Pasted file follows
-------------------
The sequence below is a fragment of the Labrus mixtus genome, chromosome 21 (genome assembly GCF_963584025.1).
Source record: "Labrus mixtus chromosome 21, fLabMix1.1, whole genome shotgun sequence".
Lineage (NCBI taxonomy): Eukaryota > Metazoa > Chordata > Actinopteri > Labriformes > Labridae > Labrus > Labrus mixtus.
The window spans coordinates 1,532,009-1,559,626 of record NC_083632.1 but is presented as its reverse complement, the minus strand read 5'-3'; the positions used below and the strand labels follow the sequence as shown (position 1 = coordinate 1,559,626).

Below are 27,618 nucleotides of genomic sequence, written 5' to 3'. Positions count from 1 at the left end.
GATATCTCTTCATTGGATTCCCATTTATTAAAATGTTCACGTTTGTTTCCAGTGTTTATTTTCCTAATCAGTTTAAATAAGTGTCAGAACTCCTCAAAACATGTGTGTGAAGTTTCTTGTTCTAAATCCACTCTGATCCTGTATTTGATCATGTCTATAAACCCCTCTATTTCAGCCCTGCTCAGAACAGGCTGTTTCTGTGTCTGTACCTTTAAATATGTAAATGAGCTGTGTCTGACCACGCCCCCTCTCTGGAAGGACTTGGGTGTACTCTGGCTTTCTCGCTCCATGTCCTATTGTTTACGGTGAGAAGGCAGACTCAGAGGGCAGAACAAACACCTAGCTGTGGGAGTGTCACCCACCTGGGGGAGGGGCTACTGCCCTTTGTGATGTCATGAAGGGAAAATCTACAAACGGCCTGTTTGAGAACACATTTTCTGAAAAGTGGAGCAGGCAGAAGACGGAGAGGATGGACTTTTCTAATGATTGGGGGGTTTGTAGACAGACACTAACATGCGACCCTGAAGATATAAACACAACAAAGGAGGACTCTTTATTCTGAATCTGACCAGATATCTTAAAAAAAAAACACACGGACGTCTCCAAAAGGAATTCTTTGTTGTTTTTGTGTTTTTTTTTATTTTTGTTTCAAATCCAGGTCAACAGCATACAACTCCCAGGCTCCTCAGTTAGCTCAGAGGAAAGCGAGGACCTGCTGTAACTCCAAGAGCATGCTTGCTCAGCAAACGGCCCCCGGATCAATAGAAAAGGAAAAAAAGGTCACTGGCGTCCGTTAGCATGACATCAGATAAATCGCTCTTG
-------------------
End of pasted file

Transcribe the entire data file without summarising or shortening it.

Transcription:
The sequence below is a fragment of the Labrus mixtus genome, chromosome 21 (genome assembly GCF_963584025.1).
Source record: "Labrus mixtus chromosome 21, fLabMix1.1, whole genome shotgun sequence".
Lineage (NCBI taxonomy): Eukaryota > Metazoa > Chordata > Actinopteri > Labriformes > Labridae > Labrus > Labrus mixtus.
The window spans coordinates 1,532,009-1,559,626 of record NC_083632.1 but is presented as its reverse complement, the minus strand read 5'-3'; the positions used below and the strand labels follow the sequence as shown (position 1 = coordinate 1,559,626).

Below are 27,618 nucleotides of genomic sequence, written 5' to 3'. Positions count from 1 at the left end.
GATATCTCTTCATTGGATTCCCATTTATTAAAATGTTCACGTTTGTTTCCAGTGTTTATTTTCCTAATCAGTTTAAATAAGTGTCAGAACTCCTCAAAACATGTGTGTGAAGTTTCTTGTTCTAAATCCACTCTGATCCTGTATTTGATCATGTCTATAAACCCCTCTATTTCAGCCCTGCTCAGAACAGGCTGTTTCTGTGTCTGTACCTTTAAATATGTAAATGAGCTGTGTCTGACCACGCCCCCTCTCTGGAAGGACTTGGGTGTACTCTGGCTTTCTCGCTCCATGTCCTATTGTTTACGGTGAGAAGGCAGACTCAGAGGGCAGAACAAACACCTAGCTGTGGGAGTGTCACCCACCTGGGGGAGGGGCTACTGCCCTTTGTGATGTCATGAAGGGAAAATCTACAAACGGCCTGTTTGAGAACACATTTTCTGAAAAGTGGAGCAGGCAGAAGACGGAGAGGATGGACTTTTCTAATGATTGGGGGGTTTGTAGACAGACACTAACATGCGACCCTGAAGATATAAACACAACAAAGGAGGACTCTTTATTCTGAATCTGACCAGATATCTTAAAAAAAAAACACACGGACGTCTCCAAAAGGAATTCTTTGTTGTTTTTGTGTTTTTTTTTATTTTTGTTTCAAATCCAGGTCAACAGCATACAACTCCCAGGCTCCTCAGTTAGCTCAGAGGAAAGCGAGGACCTGCTGTAACTCCAAGAGCATGCTTGCTCAGCAAACGGCCCCCGGATCAATAGAAAAGGAAAAAAAGGTCACTGGCGTCCGTTAGCATGACATCAGATAAATCGCTCTTG